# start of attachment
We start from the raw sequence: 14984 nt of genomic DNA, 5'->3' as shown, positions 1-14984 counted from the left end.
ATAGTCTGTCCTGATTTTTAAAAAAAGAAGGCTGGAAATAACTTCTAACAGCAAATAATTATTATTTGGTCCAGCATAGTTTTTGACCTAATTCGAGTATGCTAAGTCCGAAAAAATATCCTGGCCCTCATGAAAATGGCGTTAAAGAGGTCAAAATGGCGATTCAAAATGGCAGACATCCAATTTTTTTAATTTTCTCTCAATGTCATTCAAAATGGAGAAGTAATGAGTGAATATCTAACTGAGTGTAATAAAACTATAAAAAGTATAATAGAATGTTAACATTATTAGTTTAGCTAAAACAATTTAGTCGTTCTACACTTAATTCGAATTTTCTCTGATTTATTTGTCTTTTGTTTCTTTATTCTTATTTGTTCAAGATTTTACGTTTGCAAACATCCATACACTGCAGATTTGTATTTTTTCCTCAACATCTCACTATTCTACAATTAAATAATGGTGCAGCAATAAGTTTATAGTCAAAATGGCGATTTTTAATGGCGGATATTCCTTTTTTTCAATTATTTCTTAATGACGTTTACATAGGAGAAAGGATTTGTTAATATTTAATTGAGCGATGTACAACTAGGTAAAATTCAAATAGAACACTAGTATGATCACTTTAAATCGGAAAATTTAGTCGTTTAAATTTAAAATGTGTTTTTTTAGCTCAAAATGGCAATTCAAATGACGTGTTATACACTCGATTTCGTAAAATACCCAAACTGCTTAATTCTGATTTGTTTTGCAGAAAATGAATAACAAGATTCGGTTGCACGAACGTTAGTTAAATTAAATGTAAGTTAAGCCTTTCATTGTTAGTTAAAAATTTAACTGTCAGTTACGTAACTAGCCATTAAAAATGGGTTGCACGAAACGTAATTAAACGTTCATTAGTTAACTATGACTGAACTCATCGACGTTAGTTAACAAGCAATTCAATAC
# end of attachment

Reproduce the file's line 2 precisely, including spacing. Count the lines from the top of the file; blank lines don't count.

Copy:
ATAGTCTGTCCTGATTTTTAAAAAAAGAAGGCTGGAAATAACTTCTAACAGCAAATAATTATTATTTGGTCCAGCATAGTTTTTGACCTAATTCGAGTATGCTAAGTCCGAAAAAATATCCTGGCCCTCATGAAAATGGCGTTAAAGAGGTCAAAATGGCGATTCAAAATGGCAGACATCCAATTTTTTTAATTTTCTCTCAATGTCATTCAAAATGGAGAAGTAATGAGTGAATATCTAACTGAGTGTAATAAAACTATAAAAAGTATAATAGAATGTTAACATTATTAGTTTAGCTAAAACAATTTAGTCGTTCTACACTTAATTCGAATTTTCTCTGATTTATTTGTCTTTTGTTTCTTTATTCTTATTTGTTCAAGATTTTACGTTTGCAAACATCCATACACTGCAGATTTGTATTTTTTCCTCAACATCTCACTATTCTACAATTAAATAATGGTGCAGCAATAAGTTTATAGTCAAAATGGCGATTTTTAATGGCGGATATTCCTTTTTTTCAATTATTTCTTAATGACGTTTACATAGGAGAAAGGATTTGTTAATATTTAATTGAGCGATGTACAACTAGGTAAAATTCAAATAGAACACTAGTATGATCACTTTAAATCGGAAAATTTAGTCGTTTAAATTTAAAATGTGTTTTTTTAGCTCAAAATGGCAATTCAAATGACGTGTTATACACTCGATTTCGTAAAATACCCAAACTGCTTAATTCTGATTTGTTTTGCAGAAAATGAATAACAAGATTCGGTTGCACGAACGTTAGTTAAATTAAATGTAAGTTAAGCCTTTCATTGTTAGTTAAAAATTTAACTGTCAGTTACGTAACTAGCCATTAAAAATGGGTTGCACGAAACGTAATTAAACGTTCATTAGTTAACTATGACTGAACTCATCGACGTTAGTTAACAAGCAATTCAATAC